When you do get to the gameplay and hear the voice and effect work, you’ll probably wish you had lost all of your speakers during the intro.  The characters are characatures and stereotypes, so everyone in Hong Kong speaks with a “You must have a key made!”-herro-“Breakfast at Tiffany’s”-no-ticky-no-shirty speech pattern. Ignoring the eye-rolling nature of that, it takes less than 30 seconds for the game to start repeating itself.  I heard “Taste my special sauce!” in a bad Asian accent at least 50 times during the first level.  The same insults are hurled over and over at Rubi, and her responses begin to repeat pretty quickly as well.  It’s ok, half the time they don’t make a lot of sense in the context of gameplay anyway.  The main characters are well voiced – Malcom McDowell handles Mr. Ackers, and Rubi is voiced by Eliza Dushku, but those few (and loud!) cutscenes are vastly overshadowed by the pathetic “I’m 9 and pulling at the corner of my eyes and bowing furiously” nonesense that passes as acting from the throwaway enemies.


There is one area where the audio absolutely excels (at least, as soon as you turn it down a little in the options so you can hear everything else) – the soundtrack.  Wet features music composed by Brian LeBarton, the keyboardist and musical director for the band Beck.  The score features fast paced rock riddled with fast bass, ripping guitar, heavy jazz and surfer beats, and a hectic, almost desperate pace.  It fits the frantic gameplay (when the combos are flowing anyway) perfectly.  The game also features tracks from Gypsy Pistoleros, The Hypnophonics, The Chop Tops, The Arkhams, Knock Galley West and Creepin’ Cadavers to name just a few.  The voice work may fall short, but the soundtrack does not.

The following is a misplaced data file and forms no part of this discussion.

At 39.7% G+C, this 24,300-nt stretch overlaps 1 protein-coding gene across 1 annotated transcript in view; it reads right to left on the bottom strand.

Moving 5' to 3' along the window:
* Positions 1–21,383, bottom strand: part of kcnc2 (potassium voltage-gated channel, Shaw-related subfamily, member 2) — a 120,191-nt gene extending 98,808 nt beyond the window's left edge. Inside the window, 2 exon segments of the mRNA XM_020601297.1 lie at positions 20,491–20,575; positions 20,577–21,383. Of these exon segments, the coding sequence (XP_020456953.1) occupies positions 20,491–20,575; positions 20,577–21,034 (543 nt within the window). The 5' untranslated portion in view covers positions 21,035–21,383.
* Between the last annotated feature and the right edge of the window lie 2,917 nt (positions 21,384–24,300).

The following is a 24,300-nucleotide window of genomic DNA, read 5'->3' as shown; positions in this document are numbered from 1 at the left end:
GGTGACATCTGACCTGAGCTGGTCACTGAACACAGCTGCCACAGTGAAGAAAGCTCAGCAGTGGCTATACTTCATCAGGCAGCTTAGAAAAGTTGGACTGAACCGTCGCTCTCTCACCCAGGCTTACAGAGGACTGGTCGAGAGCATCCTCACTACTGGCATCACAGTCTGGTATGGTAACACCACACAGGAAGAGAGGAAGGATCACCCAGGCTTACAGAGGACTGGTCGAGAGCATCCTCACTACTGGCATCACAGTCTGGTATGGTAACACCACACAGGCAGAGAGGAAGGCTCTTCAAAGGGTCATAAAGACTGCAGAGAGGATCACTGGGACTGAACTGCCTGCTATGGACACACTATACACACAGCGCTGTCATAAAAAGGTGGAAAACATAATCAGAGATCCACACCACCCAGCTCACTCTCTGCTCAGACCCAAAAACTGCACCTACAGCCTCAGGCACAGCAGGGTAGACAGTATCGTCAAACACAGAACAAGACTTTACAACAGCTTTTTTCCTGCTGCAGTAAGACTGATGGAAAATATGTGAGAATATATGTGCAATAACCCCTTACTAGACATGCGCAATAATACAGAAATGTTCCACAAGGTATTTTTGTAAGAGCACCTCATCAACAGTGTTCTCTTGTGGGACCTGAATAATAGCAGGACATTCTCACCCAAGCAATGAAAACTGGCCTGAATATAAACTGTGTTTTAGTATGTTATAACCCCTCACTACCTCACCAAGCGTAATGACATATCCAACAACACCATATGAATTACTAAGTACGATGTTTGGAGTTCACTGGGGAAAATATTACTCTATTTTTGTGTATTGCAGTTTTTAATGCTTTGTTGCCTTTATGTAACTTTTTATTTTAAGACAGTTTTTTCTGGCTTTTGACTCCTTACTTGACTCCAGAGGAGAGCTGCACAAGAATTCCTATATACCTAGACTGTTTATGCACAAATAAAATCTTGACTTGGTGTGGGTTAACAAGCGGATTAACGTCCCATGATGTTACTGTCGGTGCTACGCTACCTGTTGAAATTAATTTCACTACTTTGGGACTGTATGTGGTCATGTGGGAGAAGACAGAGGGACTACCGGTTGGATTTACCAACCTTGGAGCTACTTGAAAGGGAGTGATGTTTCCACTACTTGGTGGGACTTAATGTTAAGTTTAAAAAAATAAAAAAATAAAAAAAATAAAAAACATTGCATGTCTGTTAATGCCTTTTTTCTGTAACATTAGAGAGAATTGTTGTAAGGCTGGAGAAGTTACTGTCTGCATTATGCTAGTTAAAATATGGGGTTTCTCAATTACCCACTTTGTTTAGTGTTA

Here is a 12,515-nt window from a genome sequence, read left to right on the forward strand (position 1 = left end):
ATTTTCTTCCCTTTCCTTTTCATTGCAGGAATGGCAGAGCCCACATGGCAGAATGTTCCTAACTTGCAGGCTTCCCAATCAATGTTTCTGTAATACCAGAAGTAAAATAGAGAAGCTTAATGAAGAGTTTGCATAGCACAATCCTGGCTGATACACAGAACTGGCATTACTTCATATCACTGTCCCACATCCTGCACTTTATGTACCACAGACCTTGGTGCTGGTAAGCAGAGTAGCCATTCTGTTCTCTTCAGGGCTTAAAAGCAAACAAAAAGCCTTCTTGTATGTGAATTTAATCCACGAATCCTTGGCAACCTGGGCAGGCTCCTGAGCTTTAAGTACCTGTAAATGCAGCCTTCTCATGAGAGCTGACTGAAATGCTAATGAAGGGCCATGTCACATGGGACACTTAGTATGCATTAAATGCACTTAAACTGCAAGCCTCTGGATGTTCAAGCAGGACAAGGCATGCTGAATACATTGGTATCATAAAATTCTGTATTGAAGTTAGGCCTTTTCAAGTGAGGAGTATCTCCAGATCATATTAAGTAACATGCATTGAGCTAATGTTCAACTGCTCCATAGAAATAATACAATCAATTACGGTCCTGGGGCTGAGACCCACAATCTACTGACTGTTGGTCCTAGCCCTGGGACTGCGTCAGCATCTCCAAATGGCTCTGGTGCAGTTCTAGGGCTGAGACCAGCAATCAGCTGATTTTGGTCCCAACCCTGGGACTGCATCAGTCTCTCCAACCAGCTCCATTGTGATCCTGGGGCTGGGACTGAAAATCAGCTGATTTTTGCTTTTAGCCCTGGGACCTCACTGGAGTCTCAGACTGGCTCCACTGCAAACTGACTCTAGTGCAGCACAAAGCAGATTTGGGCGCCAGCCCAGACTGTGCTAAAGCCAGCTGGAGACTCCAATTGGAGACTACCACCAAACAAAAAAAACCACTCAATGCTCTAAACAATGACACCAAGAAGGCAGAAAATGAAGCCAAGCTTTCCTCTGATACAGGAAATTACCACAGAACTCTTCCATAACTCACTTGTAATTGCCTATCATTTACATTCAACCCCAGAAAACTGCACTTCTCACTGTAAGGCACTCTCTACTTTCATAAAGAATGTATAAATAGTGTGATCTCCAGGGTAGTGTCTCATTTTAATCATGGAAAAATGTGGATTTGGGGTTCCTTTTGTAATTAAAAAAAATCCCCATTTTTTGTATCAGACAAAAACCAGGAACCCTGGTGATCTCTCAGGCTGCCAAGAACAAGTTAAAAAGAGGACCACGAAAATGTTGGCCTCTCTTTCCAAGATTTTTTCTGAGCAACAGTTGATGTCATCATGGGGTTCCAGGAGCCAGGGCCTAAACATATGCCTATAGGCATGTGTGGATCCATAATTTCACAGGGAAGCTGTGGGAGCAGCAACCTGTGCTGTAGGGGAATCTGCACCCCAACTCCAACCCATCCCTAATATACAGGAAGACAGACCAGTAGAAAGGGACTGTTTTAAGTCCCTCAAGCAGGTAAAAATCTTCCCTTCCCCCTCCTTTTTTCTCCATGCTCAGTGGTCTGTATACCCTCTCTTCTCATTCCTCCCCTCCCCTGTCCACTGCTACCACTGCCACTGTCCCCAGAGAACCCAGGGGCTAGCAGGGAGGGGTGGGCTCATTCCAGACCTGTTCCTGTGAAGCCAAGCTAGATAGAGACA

That outfit looks two sizes two small.  There’s nothing wrong with that.
As I said earlier, Wet has a very specific look to it.  From the “Let’s all go to the lobby” drive-in cutscenes to the ever-present (but can be disabled) film grain present throughout, this game looks very much like a 70’s throwback ultraviolent action grindhouse flick.  The set pieces are colorful or dank and grimy, as appropriate.  The main characters, especially Rubi, are very well rendered with a ton of detail even close up.  On the other hand, every single “Taste My Special Sauce!” enemy is essentially the same.  The film grain tends to cover that pretty well, but you can’t hope but notice.  It’s also hard not to notice that the poly count for these minions are significantly less. The slow motion animation that defines this game is also something that hurts it a bit.  Moving that slowly through the scene just gives you opportunity to see the low-poly presentation.

The in-engine custscenes are typically shown with the higher poly count characters, but you can’t help but notice the marble-mouth lip synch work or the odd clipping issue.  The clipping thing continues into the normal game, as does some environmental wonkiness.  In one area I was supposed to jump off the top of a merry-go-round and use my sword to rope-slide my way to a nearby ledge.  I instead decided that the ledge was more than reachable based on my jumping skills.  Unfortunately the game disagreed and I simply couldn’t go that way – Rubi simply wouldn’t latch on.  The game is linear, but this is a bit beyond that.

Ron Burke is the Editor in Chief for Gaming Trend. Currently living in Fort Worth, Texas, Ron is an old-school gamer who enjoys CRPGs, action/adventure, platformers, music games, and has recently gotten into tabletop gaming. Ron is also a fourth degree black belt, with a Master's rank in Matsumura Seito Shōrin-ryū, Moo Duk Kwan Tang Soo Do, Universal Tang Soo Do Alliance, and International Tang Soo Do Federation. He also holds ranks in several other styles in his search to be a well-rounded fighter. Ron has been married to Gaming Trend Editor, Laura Burke, for 21 years. They have three dogs - Pazuzu (Irish Terrier), Atë, and Calliope (both Australian Kelpie/Pit Bull mixes).